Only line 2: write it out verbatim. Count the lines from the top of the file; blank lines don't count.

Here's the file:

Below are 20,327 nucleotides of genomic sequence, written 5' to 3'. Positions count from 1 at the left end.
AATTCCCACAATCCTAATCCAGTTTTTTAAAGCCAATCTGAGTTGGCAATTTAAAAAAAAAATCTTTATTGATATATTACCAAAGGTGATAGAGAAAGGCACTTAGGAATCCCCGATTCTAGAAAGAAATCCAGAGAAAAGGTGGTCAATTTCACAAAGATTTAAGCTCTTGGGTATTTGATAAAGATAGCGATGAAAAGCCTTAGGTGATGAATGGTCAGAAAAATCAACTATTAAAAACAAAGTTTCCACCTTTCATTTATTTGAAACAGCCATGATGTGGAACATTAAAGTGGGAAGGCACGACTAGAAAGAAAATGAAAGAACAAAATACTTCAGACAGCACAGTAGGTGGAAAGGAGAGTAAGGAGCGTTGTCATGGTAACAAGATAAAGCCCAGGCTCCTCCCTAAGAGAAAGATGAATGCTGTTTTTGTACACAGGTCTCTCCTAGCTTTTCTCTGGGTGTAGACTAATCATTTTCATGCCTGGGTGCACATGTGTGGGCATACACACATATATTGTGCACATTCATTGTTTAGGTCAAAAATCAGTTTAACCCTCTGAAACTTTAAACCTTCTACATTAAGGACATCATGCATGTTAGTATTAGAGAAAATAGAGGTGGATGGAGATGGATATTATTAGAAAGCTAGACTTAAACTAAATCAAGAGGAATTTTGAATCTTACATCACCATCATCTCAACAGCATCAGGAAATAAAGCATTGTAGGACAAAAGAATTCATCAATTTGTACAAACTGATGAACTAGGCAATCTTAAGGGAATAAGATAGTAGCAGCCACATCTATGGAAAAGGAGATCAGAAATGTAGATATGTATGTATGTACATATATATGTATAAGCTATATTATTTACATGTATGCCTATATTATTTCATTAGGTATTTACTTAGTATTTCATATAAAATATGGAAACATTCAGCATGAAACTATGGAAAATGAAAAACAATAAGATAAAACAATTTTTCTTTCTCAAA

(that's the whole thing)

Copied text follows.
AATTCCCACAATCCTAATCCAGTTTTTTAAAGCCAATCTGAGTTGGCAATTTAAAAAAAAAATCTTTATTGATATATTACCAAAGGTGATAGAGAAAGGCACTTAGGAATCCCCGATTCTAGAAAGAAATCCAGAGAAAAGGTGGTCAATTTCACAAAGATTTAAGCTCTTGGGTATTTGATAAAGATAGCGATGAAAAGCCTTAGGTGATGAATGGTCAGAAAAATCAACTATTAAAAACAAAGTTTCCACCTTTCATTTATTTGAAACAGCCATGATGTGGAACATTAAAGTGGGAAGGCACGACTAGAAAGAAAATGAAAGAACAAAATACTTCAGACAGCACAGTAGGTGGAAAGGAGAGTAAGGAGCGTTGTCATGGTAACAAGATAAAGCCCAGGCTCCTCCCTAAGAGAAAGATGAATGCTGTTTTTGTACACAGGTCTCTCCTAGCTTTTCTCTGGGTGTAGACTAATCATTTTCATGCCTGGGTGCACATGTGTGGGCATACACACATATATTGTGCACATTCATTGTTTAGGTCAAAAATCAGTTTAACCCTCTGAAACTTTAAACCTTCTACATTAAGGACATCATGCATGTTAGTATTAGAGAAAATAGAGGTGGATGGAGATGGATATTATTAGAAAGCTAGACTTAAACTAAATCAAGAGGAATTTTGAATCTTACATCACCATCATCTCAACAGCATCAGGAAATAAAGCATTGTAGGACAAAAGAATTCATCAATTTGTACAAACTGATGAACTAGGCAATCTTAAGGGAATAAGATAGTAGCAGCCACATCTATGGAAAAGGAGATCAGAAATGTAGATATGTATGTATGTACATATATATGTATAAGCTATATTATTTACATGTATGCCTATATTATTTCATTAGGTATTTACTTAGTATTTCATATAAAATATGGAAACATTCAGCATGAAACTATGGAAAATGAAAAACAATAAGATAAAACAATTTTTCTTTCTCAAA